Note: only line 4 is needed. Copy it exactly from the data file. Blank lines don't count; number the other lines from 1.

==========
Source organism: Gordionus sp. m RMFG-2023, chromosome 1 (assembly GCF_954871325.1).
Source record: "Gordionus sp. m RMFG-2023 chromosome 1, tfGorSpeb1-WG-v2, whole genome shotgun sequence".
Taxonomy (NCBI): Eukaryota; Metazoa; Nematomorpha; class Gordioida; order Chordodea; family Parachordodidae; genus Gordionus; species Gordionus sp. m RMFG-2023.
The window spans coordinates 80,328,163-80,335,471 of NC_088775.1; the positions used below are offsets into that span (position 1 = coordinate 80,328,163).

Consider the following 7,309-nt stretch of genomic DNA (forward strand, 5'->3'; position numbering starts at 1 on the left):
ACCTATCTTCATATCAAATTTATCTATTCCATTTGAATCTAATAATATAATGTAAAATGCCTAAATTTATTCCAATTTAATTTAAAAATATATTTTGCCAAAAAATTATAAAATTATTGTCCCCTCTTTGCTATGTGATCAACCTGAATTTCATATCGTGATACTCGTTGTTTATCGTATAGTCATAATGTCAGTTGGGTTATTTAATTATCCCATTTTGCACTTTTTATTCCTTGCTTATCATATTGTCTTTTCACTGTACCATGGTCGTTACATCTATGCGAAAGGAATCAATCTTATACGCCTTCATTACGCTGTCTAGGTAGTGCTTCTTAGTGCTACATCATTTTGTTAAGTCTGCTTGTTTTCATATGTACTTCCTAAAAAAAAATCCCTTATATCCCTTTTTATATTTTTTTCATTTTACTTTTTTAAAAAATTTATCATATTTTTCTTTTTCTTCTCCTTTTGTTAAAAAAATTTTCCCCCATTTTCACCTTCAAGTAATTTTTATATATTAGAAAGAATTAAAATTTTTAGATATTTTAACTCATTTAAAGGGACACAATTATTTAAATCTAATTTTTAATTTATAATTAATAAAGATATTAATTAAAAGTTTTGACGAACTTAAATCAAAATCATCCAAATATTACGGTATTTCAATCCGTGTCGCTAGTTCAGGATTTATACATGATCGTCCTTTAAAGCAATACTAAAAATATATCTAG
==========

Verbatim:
The window spans coordinates 80,328,163-80,335,471 of NC_088775.1; the positions used below are offsets into that span (position 1 = coordinate 80,328,163).